The growing importance of brand ambassadors and customer advocates.

Major retailers are embracing the growing ecosystem of ambassador programs. Following in the footsteps of Macy’s Style Crew, Nordstrom just wrapped up its application cycle for the upcoming 2021-2022 mentorship. The program highlights perks such as virtual meetings with the company’s leaders and commission for items sold via creators’ original content. Independent stylists that are part of the ambassador program will have the ability to utilize selling tools and recommend curated items of their own. The retailer also announced it would create a new Livestream shopping platform to attract a younger market.

From fitness to apparel, brands have recognized the need to build community among influencer-customers—with Peloton making headlines earlier this year for its community of instructor-influencers. Even West Elm is enlisting the talents of creators across digital platforms, integrating professionals and social media influencers into its new customer advocacy program.

The numbers speak for themselves. Poshmark’s 2020 commerce report found that 41% of consumers discover new brands through content creators, and Influencer Marketing Hub’s 2021 Benchmark Report indicated that 47% of influencer budgets go toward micro-influencers. Collectively's reporting suggests that 68% of marketers are already leveraging influencers to generate awareness and UGC, two defining KPIs of ambassadorship programs.

Takeaway: The power of the customer advocates on social media is broadening the application of influencer marketing. Loyal customers with a social following are a growing base of influencers who can foster brand affinity and drive sales for retailers. Brands should build their base of influential customers and reimagine what an earned online social community can bring to their marketing mix.

Read On: Forbes, AdWeek, eMarketer, Business Insider

Mental health advocacy gains momentum from social media.

Rising mental health concerns in the United States have led to questions about the implications of the creator economy on one’s psyche. Content creators, influencers, and social media users are now engaging in discussions about the nuanced symbiosis between social media and real life.

Collectively's influencer community shows that more than 2,000 creators advocate for mental health in their Instagram bio, and more than 14,000 creators post content about mental health awareness. Even mental health professionals are taking to social media to offer messages of support and guidance along with the rise of "TikTok Therapists," who provide free therapeutic advice in 30-60 second clips.

Today, we see even more brands—powerful influencers themselves—prioritize mental health and wellness within their company cultures and corporate responsibility initiatives. Whole Foods teamed up with Headspace to design tools that directly support customer wellbeing. Unilever's Dove continues to pave the way with initiatives that directly impact wellness and rely on influencers to amplify messages. Social media influencers play an instrumental role in extending and humanizing these messages to millions of fans.

Takeaway: Mental illness is now discussed widely on social media, and creators have had a massive role in destigmatizing conversations around depression and anxiety, burnout, wellness, and work-life balance. Brands working with influencers should remain attuned to these realities and think about where they can show up as advocates for influencer partners and customers.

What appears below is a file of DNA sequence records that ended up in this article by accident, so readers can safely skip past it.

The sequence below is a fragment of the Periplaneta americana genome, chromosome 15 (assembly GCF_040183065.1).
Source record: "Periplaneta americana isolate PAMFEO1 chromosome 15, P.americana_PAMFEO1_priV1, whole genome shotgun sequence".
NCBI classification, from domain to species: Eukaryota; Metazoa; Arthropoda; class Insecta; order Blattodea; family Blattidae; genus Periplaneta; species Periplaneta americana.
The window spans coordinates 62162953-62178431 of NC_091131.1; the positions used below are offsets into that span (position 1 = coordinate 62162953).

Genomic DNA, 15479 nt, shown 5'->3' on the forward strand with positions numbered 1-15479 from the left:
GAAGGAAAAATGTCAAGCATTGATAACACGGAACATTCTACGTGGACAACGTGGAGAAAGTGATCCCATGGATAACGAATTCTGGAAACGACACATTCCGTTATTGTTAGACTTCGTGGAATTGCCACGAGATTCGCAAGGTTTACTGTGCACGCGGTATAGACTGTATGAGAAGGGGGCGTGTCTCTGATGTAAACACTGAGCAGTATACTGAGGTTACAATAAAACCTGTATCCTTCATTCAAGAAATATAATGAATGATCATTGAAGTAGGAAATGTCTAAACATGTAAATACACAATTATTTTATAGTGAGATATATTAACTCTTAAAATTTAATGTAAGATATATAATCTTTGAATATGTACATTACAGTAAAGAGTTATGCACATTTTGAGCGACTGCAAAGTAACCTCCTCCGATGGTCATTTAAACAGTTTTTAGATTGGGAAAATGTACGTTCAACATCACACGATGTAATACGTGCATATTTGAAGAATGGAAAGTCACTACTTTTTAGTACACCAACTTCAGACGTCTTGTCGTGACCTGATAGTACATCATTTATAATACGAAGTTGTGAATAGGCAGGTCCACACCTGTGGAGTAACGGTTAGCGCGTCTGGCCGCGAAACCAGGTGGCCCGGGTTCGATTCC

Read On: Talking Influence, NCBI, DSN, Instagram

Academically inspired influencers promote education.

Distance learning has left school-aged children feeling disconnected from their academics. Short-form, engaging content gained massive popularity during the pandemic, giving students a familiar platform to reflect on their academic habits.

TikTok has become a hub for those dealing with school burn-out and Zoom fatigue to cope and find community, as proven by the #StudyWithMe video trend accumulating more than 1.3 billion views. Influencers and content creators from all walks of life have spent the last year and a half documenting their study routines in the hopes of inspiring other students to excel academically, despite having to take tests in their childhood bedroom.

Teachers are also utilizing the platform to connect with parents and students. #TeacherTiktok has accrued over 790 million views, giving rise to "teacher influencers" like Sofia Bella (2.9 million followers) and Miss Franklin (803,300 followers). These teachers are igniting their followings to chip in for classroom supplies and donations and even help with student loans pointing to the economic opportunities inherent in social media,

In an interview with KTNV Las Vegas, Sofia stated, “My goal was to inspire people. I’m not only inspiring my kids, but I’m also inspiring kids all over the world to love school [...] I’m inspiring people to become teachers, which is what we need. We need a lot of teachers who love what they do.”

Takeaway: The communities we create digitally have real-life effects on our social and psychological well-being. Despite speculation that digital lives aren't "real," the relationships that we form online can transcend the screen, helping us feel less alone. Brands in the education space or advocating for education should tap into academically inclined social communities for authentic, cause-based partnership marketing.

Read On: Collectively Blog, Scientific American, Everyday Health